2. Simultaneous good cop, bad cop. That was they both work on you at once. The bill collectors didnt use this method, but the police did -- and would argue openly with each other to strike fear in the heart of the suspect (Anat has notes of a bad cop saying "He looks like dirt to me" and the good cop saying "He looks like a good guy to me."
3. One person plays both bad and good cop. The idea here is to create contrast, as one interrogator explained "I speak in a very low, relaxed tone. So that way, when I yell, it really makes them jump."
4. Good cop in contrast to hypothetical bad cop. The bill collectors used this a lot, they would be customer service oriented but warn that if the debtor didn't pay now, they would be turned over to a collection agency, where not only would the people be nastier, they would be taking more aggressive action to take away their house or car.
Please note I am not endorsing these methods, especially by the police, but the fact is that good cop, bad cop is an effective tool for compliance because using it -- often in very subtle ways -- does apparently enhance the impact both the carrots and the sticks. In fact, this qualitative study is bolstered by experiments on negotiation teams by researchers Susan Brodt and Marla Tuchinsky showing that -- under most situations -- having both a good cop and a bad cop on a negotiation team is a winning strategy.
BUT there was also a twist we did not address in our research, and in fact, would have been tough to do as we were studying people in "the wilds" of organizational life. Their research shows that starting with a good cop and then using a bad cop was not effective, that the method only was effective for negotiating teams when the bad cop went first and the good cop followed. So, this may mean it really should be called "The Bad Cop, Good Cop Technique." In thinking about this finding, and looking at our old data, I notice that -- in just about all the cases we looked at -- although the cops or bill collectors started out nice at times, they would switch back and forth between good and bad cop, so there would be many times when the good cop followed a bad cop -- as the example of the nice and nasty bill collector above shows. One exception is the "hypothetical" bad cop technique, where the good cop warns that if you don't pay now, things are going to get a lot nastier -- which in the case of debts, everyone knows is not a hollow threat.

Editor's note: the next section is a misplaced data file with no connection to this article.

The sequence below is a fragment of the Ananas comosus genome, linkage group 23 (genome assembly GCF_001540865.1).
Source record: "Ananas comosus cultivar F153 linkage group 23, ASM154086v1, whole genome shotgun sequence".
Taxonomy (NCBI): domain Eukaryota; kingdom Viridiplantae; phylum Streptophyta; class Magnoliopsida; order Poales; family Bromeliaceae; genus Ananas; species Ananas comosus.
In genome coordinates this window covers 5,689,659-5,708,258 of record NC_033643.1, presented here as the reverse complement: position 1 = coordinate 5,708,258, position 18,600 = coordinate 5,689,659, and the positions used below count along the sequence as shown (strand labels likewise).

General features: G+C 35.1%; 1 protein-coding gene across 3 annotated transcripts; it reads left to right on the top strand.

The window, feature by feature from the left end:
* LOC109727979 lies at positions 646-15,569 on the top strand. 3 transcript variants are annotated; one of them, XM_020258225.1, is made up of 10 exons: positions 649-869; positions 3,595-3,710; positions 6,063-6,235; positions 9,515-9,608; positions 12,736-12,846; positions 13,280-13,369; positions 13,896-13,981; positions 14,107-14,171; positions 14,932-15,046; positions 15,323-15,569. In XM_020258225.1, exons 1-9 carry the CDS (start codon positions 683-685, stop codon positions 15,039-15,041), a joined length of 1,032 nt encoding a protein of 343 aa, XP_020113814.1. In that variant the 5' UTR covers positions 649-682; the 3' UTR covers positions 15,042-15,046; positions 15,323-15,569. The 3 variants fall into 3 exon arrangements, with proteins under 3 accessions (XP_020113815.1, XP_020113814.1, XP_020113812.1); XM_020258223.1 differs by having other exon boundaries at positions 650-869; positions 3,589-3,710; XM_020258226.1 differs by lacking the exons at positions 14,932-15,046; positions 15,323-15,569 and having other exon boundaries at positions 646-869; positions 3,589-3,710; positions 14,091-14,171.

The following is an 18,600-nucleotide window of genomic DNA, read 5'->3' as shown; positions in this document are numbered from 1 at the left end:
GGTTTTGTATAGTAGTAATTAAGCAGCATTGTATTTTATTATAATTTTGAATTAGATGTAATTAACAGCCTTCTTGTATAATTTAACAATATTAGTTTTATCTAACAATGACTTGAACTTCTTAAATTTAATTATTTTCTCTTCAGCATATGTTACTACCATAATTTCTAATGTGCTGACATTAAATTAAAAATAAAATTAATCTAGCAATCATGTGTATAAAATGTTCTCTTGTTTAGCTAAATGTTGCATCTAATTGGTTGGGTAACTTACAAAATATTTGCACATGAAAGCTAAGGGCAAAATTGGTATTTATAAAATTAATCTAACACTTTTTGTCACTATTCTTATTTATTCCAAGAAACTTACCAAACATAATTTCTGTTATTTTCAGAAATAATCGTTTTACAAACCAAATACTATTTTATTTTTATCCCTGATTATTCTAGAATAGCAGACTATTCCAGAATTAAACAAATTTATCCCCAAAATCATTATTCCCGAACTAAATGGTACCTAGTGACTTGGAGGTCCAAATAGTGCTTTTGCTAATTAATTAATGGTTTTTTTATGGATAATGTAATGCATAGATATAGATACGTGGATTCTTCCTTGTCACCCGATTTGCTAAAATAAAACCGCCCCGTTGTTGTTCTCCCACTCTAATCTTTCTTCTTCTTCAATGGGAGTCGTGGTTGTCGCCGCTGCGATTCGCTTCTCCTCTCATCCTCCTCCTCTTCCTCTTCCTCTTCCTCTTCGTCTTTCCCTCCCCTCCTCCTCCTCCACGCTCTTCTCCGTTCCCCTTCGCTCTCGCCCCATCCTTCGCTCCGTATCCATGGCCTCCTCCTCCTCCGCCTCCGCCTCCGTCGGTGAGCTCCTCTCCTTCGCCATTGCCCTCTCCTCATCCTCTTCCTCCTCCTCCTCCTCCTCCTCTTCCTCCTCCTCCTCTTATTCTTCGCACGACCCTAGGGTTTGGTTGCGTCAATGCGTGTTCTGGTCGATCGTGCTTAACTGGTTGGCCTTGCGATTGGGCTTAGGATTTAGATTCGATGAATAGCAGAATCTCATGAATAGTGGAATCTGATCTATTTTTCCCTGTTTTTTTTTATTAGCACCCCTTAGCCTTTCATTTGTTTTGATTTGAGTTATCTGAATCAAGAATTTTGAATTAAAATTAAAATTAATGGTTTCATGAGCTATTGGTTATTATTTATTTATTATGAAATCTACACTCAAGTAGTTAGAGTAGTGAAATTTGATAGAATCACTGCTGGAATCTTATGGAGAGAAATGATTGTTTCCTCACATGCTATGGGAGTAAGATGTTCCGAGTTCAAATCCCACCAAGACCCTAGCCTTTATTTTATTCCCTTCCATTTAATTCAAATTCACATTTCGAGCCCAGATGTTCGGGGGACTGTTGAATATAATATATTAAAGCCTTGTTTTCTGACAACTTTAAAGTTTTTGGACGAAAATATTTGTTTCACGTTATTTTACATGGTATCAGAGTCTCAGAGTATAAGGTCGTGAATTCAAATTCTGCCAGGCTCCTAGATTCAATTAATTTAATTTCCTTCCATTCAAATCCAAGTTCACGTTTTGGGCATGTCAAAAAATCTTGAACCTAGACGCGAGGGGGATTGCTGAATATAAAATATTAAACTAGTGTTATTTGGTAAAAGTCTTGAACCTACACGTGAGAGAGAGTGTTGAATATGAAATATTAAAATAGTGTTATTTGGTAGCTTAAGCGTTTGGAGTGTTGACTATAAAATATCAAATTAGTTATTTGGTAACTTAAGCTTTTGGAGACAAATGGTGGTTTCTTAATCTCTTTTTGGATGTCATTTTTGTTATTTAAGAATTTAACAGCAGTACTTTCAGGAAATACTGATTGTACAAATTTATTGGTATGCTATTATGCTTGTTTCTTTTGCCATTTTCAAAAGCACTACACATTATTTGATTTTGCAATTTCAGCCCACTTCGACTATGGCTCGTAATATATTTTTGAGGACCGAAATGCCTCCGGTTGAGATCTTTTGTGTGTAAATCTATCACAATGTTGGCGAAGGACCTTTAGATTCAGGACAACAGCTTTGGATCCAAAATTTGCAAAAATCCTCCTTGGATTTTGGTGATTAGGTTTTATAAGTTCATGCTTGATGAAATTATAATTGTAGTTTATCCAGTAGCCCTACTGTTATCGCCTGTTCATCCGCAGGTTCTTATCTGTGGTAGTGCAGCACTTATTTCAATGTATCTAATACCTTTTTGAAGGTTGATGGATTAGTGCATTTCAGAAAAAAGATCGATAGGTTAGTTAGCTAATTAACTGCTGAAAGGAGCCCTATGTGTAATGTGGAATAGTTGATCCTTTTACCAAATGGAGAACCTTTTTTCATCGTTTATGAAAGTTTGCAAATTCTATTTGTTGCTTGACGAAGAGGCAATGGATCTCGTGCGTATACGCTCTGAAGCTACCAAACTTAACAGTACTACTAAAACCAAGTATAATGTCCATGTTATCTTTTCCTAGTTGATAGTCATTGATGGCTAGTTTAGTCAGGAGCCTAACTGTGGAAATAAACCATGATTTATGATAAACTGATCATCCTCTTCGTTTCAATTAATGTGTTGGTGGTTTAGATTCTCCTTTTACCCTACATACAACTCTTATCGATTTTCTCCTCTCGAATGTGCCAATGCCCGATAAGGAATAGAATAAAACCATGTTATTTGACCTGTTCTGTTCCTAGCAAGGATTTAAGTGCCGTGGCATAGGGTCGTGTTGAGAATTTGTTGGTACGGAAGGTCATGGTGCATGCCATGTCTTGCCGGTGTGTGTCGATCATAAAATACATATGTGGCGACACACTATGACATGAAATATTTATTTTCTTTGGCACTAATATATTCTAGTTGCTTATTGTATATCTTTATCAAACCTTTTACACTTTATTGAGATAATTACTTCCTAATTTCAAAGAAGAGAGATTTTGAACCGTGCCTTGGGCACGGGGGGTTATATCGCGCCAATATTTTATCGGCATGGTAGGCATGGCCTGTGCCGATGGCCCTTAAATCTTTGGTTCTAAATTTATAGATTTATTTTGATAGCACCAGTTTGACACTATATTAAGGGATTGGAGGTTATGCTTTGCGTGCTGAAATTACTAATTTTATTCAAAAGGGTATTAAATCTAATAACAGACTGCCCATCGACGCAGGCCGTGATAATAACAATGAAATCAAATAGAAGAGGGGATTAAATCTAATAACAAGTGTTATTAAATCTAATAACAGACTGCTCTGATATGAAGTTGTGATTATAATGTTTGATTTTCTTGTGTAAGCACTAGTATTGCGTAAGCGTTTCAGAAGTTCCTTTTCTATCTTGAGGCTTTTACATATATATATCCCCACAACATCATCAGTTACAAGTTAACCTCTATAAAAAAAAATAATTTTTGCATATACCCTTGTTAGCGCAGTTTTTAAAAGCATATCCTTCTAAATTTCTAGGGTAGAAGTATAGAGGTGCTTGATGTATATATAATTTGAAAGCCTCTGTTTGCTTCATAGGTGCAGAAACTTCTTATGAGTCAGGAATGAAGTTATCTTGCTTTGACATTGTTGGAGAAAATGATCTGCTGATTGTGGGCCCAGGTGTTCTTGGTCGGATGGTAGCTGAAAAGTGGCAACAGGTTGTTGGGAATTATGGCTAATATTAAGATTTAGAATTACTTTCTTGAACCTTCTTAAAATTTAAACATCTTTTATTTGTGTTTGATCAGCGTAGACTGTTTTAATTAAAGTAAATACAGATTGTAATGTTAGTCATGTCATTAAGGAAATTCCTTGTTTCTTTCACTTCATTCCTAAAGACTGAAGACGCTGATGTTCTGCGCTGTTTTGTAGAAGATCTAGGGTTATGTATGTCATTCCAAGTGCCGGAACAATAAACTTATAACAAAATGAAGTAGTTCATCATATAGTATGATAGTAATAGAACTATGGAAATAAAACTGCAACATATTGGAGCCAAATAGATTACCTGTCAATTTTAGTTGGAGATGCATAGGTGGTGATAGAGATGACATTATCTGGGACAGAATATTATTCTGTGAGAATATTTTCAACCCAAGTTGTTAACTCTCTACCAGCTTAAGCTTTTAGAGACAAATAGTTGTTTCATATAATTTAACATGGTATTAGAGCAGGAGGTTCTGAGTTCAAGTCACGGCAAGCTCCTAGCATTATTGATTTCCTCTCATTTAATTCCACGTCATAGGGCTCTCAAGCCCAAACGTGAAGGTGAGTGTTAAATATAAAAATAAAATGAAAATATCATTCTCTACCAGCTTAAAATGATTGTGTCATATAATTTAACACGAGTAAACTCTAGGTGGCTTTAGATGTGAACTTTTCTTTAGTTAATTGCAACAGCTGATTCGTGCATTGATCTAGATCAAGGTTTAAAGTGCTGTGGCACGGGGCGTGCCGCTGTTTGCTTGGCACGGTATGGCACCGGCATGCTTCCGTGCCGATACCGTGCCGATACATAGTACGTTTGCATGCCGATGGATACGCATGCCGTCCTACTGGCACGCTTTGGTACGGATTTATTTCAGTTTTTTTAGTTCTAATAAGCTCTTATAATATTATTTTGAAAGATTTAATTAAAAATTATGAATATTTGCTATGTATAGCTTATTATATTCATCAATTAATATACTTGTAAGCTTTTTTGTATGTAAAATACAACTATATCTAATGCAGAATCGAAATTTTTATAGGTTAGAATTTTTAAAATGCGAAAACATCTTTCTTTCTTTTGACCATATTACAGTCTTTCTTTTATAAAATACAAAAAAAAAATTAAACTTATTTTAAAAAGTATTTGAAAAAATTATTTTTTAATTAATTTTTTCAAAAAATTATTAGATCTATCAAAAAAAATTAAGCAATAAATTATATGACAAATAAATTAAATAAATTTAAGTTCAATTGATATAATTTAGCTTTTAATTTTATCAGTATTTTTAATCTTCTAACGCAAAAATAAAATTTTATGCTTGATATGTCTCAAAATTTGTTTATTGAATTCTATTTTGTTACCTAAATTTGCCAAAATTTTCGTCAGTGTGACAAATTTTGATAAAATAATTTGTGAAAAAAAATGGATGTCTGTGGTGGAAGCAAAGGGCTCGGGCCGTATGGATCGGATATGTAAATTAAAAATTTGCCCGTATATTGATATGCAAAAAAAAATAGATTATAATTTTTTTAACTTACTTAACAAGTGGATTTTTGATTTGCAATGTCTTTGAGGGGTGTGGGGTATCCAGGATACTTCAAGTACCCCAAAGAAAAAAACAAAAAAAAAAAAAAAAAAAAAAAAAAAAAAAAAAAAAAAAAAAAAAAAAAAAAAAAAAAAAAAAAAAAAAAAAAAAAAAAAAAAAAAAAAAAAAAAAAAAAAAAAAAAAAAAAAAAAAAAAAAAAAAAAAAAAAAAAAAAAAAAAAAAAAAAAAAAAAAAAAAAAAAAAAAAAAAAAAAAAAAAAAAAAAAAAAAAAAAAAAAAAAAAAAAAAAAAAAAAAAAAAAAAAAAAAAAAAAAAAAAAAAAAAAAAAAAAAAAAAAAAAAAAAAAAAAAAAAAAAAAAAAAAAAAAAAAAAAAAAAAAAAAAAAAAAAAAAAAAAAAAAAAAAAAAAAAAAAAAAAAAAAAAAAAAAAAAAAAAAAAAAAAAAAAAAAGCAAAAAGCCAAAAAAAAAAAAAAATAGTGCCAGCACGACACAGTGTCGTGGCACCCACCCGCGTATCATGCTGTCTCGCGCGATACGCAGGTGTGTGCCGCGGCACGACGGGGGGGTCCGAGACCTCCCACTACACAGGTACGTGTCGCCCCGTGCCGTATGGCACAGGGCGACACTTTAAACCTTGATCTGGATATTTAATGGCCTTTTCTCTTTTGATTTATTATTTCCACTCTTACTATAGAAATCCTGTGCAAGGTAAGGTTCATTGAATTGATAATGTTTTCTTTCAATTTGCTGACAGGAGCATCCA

As I wrote in The No Asshole Rule, although I generally am opposed to workplace assholes, there are times when they do seem to be effective -- after all, fear and intimidation do change human behavior, despite the dangerous side-effects. The implication of this theory and research is if you are an asshole, and want to be a more effective one, you would be wise to team-up with a good cop. This isbecause doing so will make your nastiness sting even more and because good cops also often play the role of toxic handler, cleaning up the mess that asshole bosses and other nasty people leave behind.
I wonder, do other people use variations of good cop, bad cop? Or have you had it used on you?
Here are the citations to the articles:
Brodt, S.E. and Tuchinsky, M. (2000) Working together but in opposition: An examination of the “good cop/bad cop” negotiating team tactic. Organizational Behavior and Human Decision Processes, 81, 155-177.
Rafaeli, A., and Sutton, R., (1991). Emotional contrast strategies as means of social influence: Lessons
from criminal interrogators and bill collectors. Academy of Management Journal, 34, 749–775.